Remember Bizarro World in the old Superman comics? The world where everything was the reverse of Superman’s real world? The new comedy at the Dallas Theater Center called ‘Constellations’ multiplies that idea several times over. A young couple may or may not meet, she may leave him, he may propose marriage. She may refuse. Local All Things Considered host Justin Martin sat down with Art & Seek’s Jerome Weeks to talk about physics and the many possibilities of two people in love. Our extended conversation:
Oooh. The multiverse? It’s a theory in physics that’s very popular now. Supposedly, there’s an infinite number of universes. In quantum mechanics, for instance — that’s on the level of sub-atomic particles — events are considered only ‘probabilities,’ not actual, you know, real events. So that implies these other probabilities could also exist — in separate universes, universes where, I dunno, I’m a millionaire and pigs fly or fish walk.
Basically, ‘Constellations’ keeps hitting the re-set button on this video game. We see the same scene played out again and again – but differently each time. Here’s Alison Pistorius as Marianne and Alex Organ as Roland when they first meet:
Marianne: Nothing worse than a soggy barbecue.
Marianne: Soggy sausages. Would you like a drink?
Roland: I’m all right. My wife’s actually just gone to get me a beer.
Marianne: Nothing worse than a soggy barbecue.
Roland: So are you a friend of Jane — or?
Marianne: No, yeah, we were at college together. Yourself?
Roland: My wife used to work with Jane.
Marianne: Nothing worse than a soggy barbecue
Roland: So are you a friend of Jane’s or — ?
Marianne: Who’s Jane?
Roland: She’s the lady having the barbecue
Marianne: Oh, right. Christ, no. I was just walking past and I saw a load of free booze and sausages. … I’m joking.
That sounds like it could be very funny, like ‘Groundhog Day.’ You know, ‘You keep doing this until you get it right.’ Or it could be maddening — like a broken record.
In this whole multiple scenario-deal, it helps that, as a couple, these two are a bit mismatched, giving Nick Payne, the playwright, different possibilities to play with. Roland’s a beekeeper, a regular bloke, a bit tongue-tied, while Marianne’s a theoretical physicist who gets chatty when she’s nervous. Marianne’s job is how Payne brings in the whole multiverse theory — she tries to explain it to Roland. But people shouldn’t think, ‘Oh, that‘s a great evening in the theater — a lecture on quantum mechanics.’ ‘Constellations’ doesn’t shovel physics at us. Because we are watching, in effect, the multiverse in action — a demonstration model, as it were — the whole idea is fascinating in its stutter-stop rhythmic process, and Marianne’s own fascination with it makes it even lyrical.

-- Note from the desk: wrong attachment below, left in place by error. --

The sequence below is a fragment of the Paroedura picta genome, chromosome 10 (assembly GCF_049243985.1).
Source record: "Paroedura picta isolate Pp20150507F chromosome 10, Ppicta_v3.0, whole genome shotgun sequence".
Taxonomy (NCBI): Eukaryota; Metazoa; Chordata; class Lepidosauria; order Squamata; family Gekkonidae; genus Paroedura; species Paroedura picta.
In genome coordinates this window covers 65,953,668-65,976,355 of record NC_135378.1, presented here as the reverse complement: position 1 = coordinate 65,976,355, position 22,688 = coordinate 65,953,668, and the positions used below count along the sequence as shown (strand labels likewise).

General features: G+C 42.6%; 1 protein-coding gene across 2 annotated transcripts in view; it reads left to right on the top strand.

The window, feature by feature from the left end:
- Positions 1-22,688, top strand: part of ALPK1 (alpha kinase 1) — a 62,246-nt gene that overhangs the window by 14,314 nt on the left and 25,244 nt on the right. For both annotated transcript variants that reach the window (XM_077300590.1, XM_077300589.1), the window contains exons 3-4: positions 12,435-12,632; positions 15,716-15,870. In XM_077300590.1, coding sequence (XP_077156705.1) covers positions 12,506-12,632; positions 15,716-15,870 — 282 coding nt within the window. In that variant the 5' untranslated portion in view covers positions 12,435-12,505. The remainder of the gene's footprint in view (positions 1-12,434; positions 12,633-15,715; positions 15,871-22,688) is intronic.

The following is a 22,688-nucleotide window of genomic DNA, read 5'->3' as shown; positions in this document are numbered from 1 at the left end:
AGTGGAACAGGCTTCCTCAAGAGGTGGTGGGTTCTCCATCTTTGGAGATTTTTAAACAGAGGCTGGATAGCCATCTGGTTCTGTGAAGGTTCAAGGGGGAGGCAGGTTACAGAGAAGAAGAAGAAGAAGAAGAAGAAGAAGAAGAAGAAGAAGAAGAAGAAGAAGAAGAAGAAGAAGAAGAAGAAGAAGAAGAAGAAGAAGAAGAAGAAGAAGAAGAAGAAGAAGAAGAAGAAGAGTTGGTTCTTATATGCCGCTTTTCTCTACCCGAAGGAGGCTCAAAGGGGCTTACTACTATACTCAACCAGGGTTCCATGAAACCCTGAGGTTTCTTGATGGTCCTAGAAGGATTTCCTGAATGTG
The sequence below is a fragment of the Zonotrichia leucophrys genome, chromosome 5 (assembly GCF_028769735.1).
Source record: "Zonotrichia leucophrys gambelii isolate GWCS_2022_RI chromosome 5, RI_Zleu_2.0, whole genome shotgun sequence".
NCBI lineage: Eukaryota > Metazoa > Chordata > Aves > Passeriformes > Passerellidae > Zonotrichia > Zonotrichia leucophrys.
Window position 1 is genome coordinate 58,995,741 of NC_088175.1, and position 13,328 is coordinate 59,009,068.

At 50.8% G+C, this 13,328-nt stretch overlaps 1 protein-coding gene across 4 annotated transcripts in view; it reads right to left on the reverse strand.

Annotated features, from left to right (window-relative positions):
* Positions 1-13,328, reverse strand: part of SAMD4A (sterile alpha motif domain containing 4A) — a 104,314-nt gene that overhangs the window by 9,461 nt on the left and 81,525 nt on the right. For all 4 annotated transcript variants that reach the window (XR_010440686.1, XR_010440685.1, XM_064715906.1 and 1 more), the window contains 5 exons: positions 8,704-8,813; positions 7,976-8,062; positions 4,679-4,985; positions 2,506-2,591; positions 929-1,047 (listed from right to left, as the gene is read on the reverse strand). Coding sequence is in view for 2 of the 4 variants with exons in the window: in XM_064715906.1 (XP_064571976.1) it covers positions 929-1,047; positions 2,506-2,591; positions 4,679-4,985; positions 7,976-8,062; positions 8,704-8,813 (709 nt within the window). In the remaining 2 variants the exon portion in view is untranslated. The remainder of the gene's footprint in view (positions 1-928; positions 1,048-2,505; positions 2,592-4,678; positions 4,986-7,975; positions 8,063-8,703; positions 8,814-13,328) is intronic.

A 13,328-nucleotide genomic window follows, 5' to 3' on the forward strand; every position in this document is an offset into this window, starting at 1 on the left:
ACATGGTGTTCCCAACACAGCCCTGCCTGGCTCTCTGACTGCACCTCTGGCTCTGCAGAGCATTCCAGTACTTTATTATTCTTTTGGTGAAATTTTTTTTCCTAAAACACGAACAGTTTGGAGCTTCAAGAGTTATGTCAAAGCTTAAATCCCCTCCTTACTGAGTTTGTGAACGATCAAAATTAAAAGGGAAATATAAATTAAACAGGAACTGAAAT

Well, I certainly find it fascinating. Kudos to Payne for making it accessible. That’s tough to do.
So what’s the point? In literary-theatrical terms — unlike in life — it permits puzzle-building and puzzle-resolving. If we set aside sci-fi fantasy parallel worlds that often just involve time travel mucking things up, one of the first literary uses of alternative endings is probably John Fowles’ celebrated novel, ‘The French Lieutenant’s Woman‘ — which came out all the way back in 1969. (But the basic idea of multiple narratives in a single labyrinth was probably first outlined in the Jorge Luis Borges short story, ‘The Garden of Forking Paths’ from 1941.) And it was an early, post-modernist demonstration of authorial control, by abdicating control: You decide, Fowles wrote, which ending you prefer. And then, of course, there’s the recent musical ‘If/Then,‘ which explores the whole idea of ‘the road not taken’ by showing us how each choice would have ended up.
What distinguishes ‘Constellations’ from all these, though, is that it doesn’t show us a simple alternative or parallel world. It shows us multiple possibilities. Everyone else has been playing checkers. Payne plays chess with the idea.
But I think reviewers’ fascination with What The Multiverse Means About Life has led them to miss two fundamentally theatrical reasons ‘Constellations’ works, why it’s an intricate, elegant yet simple and moving two-hander.
First, ‘Constellations’ is an extremely tricky acting challenge. Repeating the same lines over and over again while changing your expressions each time? Remembering this is the time you say that line drunk but the next time you say it angry? Doing that is like going from zero to 60 emotionally and then slamming it in reverse. And then doing it again in a split-second. The chances you’ll screw up and find yourself circling back into a scene from ten minutes ago are tremendous.
Alex Organ and Alison Pistorius are exceptionally fine at the emotional hairpin turns. We’ve seen Organ do this kind of intimacy and intensity before, although not at this rate of fire. But for Dallas theatergoers who haven’t seen Pistorius on Fort Worth stages, ‘Constellations’ is a real showcase for her. Organ and Pistorius – and director Wendy Dann – make this is a sweet, sharp little show at the Theater Center.
But my second point about how ‘Constellations’ works so well on stage is there are some 50 scenes here, so theoretically –
— theoretically, we’re seeing 50 different universes, 50 different couples.
The title is an odd choice, you know. Constellations don’t have any direct connection to string theory or quantum mechanics or anything else that goes into ‘proving’ the multiverse. In astronomy, they don’t even exist. They’re not ‘real.’
Of course. We made them up. They’re just random, meaningless stars in the sky, and we saw these patterns that reminded us of gods and bears or whatever.
Which is why ‘Constellations’ is only 90 minutes long but feels so much richer than that.
Top image from shutterstock.